Our introductions to writer/director Ashley McKenzie’s leads in Queens of the Qing Dynasty are not to be forgotten. Whether Star’s (Sarah Walker) open-mouthed and fully dilated thousand-yard stare in a hospital bed after her latest suicide attempt (this time for drinking poison) or An’s (Ziyin Zheng) voice regaling the women nurses with a Chinese song while their supervisor drawls “Old Macdonald” in response, the notion that we’re dealing with two eccentrics in a world that may never understand them is abundantly clear. It’s therefore only right that they’d end up being put on a collision course ignited by duty (An’s hospital volunteer is assigned Star’s evening suicide watch) yet sustained by genuine intrigue. They share their deepest secrets without judgement, ultimately discovering things about themselves along the way.

It’s through these late-night sessions that they begin to question the roads they’re on and the potential for their futures now that their presents are expiring (Star on the cusp of turning nineteen and thus relinquishing the “minor” label, An readying to be sent back home due to their visa being up unless they can pass the citizenship test). Without a safety net afforded by her age, Star probably won’t be found the next time she tries to take her own life. She’s already failed the test for independent living (her concentration is nil as the fake stove burner gets hotter and hotter to “burn her house down”), so she might end up homeless without anyone to check in. And An isn’t sure there’s any reason to stay.

This is a queer film, so don’t assume romance is in the air as a means of pulling them out from futility’s grasp. There’s a running joke where Star asks An if they’re flirting with a smile—half to chide them and this newfound dynamic and half because she honestly doesn’t know (her awareness of emotions and sexual tension are nonexistent as a byproduct of her bipolarism and other diagnoses, not because she’s asexual). An obviously has no interest, their tales of yearning for men who are “too big” contrasting the declaration that their boyfriend “fits perfectly” telling us all we need to know on that front. This doesn’t mean there isn’t a powerful bond that forms regardless, though. Star’s sixty-plus text messages a day prove as much.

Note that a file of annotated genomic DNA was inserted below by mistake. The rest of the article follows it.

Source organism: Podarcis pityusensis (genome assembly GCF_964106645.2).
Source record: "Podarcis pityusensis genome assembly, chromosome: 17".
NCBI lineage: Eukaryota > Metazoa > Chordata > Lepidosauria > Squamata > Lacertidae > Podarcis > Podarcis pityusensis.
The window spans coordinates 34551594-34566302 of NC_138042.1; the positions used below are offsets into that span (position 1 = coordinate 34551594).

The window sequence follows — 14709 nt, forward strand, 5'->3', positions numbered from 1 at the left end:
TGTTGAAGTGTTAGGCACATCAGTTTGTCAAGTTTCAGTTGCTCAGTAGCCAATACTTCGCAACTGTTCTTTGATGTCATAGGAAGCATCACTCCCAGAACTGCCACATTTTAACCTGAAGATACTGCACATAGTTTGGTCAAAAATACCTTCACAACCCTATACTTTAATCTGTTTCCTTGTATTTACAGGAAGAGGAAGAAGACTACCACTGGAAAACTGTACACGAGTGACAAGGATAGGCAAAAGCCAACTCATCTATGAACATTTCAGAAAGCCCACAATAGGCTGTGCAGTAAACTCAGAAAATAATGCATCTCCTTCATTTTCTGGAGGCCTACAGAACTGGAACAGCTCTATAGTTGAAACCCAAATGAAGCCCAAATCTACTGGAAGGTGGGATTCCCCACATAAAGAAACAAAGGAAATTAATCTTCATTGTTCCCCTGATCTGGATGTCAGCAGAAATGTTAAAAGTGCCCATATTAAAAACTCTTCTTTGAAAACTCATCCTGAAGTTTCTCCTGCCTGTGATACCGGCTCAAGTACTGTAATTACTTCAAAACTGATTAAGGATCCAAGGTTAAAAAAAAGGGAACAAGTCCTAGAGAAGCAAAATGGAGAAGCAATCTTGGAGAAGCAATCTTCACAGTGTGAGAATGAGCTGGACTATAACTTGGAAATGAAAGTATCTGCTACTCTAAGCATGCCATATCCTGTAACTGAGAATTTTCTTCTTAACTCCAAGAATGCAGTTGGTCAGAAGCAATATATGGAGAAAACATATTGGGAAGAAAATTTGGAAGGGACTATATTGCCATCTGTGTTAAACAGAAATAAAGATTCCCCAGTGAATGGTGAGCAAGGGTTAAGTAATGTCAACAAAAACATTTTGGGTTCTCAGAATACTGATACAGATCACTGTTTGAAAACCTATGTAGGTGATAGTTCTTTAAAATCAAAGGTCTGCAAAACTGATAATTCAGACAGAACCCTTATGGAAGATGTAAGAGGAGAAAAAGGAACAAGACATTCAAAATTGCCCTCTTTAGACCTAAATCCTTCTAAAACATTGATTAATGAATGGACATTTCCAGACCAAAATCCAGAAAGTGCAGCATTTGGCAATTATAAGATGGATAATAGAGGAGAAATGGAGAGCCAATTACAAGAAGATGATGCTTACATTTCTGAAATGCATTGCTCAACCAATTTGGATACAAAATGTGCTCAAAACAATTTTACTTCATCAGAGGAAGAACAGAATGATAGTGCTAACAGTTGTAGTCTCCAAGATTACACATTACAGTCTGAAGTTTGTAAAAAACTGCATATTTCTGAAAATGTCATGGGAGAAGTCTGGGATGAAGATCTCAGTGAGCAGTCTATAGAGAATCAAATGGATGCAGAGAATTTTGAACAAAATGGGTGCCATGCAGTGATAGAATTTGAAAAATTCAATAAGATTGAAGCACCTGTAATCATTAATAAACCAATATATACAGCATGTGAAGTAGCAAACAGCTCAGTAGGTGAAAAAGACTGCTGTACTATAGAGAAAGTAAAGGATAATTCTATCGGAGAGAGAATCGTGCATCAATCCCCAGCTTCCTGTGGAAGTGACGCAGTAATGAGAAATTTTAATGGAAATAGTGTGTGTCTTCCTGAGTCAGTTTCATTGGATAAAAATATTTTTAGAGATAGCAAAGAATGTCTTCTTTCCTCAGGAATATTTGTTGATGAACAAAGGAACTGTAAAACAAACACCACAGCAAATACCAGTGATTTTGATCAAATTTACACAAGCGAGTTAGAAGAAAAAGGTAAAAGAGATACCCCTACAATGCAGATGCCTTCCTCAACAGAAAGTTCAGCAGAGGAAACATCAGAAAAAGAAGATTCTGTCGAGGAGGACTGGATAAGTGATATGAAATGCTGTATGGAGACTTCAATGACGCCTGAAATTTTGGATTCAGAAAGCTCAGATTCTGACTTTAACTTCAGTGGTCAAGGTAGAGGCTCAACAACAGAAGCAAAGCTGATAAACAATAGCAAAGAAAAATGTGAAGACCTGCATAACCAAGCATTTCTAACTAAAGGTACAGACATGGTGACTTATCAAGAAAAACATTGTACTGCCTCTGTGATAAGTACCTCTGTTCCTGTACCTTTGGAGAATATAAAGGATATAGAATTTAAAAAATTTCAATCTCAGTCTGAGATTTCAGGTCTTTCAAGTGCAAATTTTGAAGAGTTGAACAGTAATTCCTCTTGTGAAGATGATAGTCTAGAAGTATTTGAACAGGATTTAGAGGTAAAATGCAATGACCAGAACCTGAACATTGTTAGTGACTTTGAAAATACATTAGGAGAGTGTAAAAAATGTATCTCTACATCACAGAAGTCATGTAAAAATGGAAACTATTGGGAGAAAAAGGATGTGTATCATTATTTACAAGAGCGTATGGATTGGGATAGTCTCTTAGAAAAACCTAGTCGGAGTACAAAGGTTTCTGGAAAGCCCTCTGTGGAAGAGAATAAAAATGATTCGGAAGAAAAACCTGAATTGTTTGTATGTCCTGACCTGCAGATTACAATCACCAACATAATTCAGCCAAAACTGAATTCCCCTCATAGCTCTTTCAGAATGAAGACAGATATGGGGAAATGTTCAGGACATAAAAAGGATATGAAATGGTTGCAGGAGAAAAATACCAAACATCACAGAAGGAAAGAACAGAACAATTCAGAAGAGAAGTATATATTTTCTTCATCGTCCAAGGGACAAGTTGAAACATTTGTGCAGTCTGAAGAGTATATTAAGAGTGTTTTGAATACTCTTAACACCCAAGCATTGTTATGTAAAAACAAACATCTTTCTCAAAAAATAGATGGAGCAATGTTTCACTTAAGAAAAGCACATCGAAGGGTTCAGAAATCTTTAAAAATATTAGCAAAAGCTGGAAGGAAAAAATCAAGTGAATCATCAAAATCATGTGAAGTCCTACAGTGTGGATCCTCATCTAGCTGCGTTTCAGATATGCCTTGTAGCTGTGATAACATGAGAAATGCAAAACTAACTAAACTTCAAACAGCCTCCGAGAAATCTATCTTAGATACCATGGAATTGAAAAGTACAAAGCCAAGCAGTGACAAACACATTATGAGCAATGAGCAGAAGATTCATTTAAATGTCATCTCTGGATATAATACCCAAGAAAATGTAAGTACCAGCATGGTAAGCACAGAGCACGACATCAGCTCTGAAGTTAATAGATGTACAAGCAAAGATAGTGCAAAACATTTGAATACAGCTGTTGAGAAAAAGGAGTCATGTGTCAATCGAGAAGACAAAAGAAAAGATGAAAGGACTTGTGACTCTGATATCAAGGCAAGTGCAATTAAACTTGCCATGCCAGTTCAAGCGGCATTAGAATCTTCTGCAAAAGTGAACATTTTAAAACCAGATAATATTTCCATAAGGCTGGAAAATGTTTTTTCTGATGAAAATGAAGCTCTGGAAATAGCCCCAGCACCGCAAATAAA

What they share is bigger than romantic love because it doesn’t include any of the strings. Star’s lack of social mores helps in this case because it shows them both that An can ignore her messages and not risk some huge blowout due to jealousy. The simple fact that she has this outlet with which to speak is quite literally saving her life. An never has to respond and this will still be true because their presence is enough to tell this young woman that she’s not alone. When Star finds herself going down familiar paths towards destruction, she finally has a friend to think about and fear losing. There’s a reason to try and be better even if what she wishes that could look like is impossible.

The happy ending isn’t therefore some Hollywood fairy-tale catch-all cure. McKenzie embraces authenticity above all else (writing each role with the actors in mind as her relationship with Walker began when the latter auditioned for the former’s debut feature Werewolf and An more recently becoming her neighbor across the street). She knows that pain is a huge part of life and refuses to sanitize her characters’ journey to save them from that struggle. They literally meet after one of them is getting a scope sent down her throat to see if the poison damaged her esophagus—the struggle is all they have. The question is whether they will discover that it’s worth pushing through to the other side. Can their pain start to signify progress rather than defeat?

You should know, however, that the process of receiving an answer won’t be for everyone. This is a slow movie. At two hours, you’ll find yourself staring off into the distance right alongside Star without her penchant for complimenting the person across from her. An is often missing from the proceedings too—their story handled in brief vignettes that prove more mood pieces than narrative progression so as not to be away from McKenzie’s lead too long. It can feel suffocating as a result and I’m not completely certain that isn’t intentional considering who Star is and what she needs to keep putting one foot in front of the other. An almost becomes a tool to lighten things up, their appearance brightening Star’s day while sometimes jogging us awake.

I wouldn’t go so far as saying Queens of the Qing Dynasty is an acquired taste. You simply need to be prepared that the words “swift” or “kinetic” aren’t descriptors I’d use. It’s purely about the characters as well as the place where it’s set since “fun” is getting drunk at a Chinese restaurant, not some big city club. Because while Star and An fantasize and joke about wishing they could become trophy wives of old, their roads are not paved in gold. Having each other sitting shotgun, however, does make the trip a whole lot brighter. And experiencing their queer characters candidly existing on-screen without the usual miserabilism of external abuse looming large (their internal hardships and uncertainty lends enough drama) is reason enough to follow along.

Queens of the Qing Dynasty premiered at the 2022 Berlin International Film Festival.

Grade: B-

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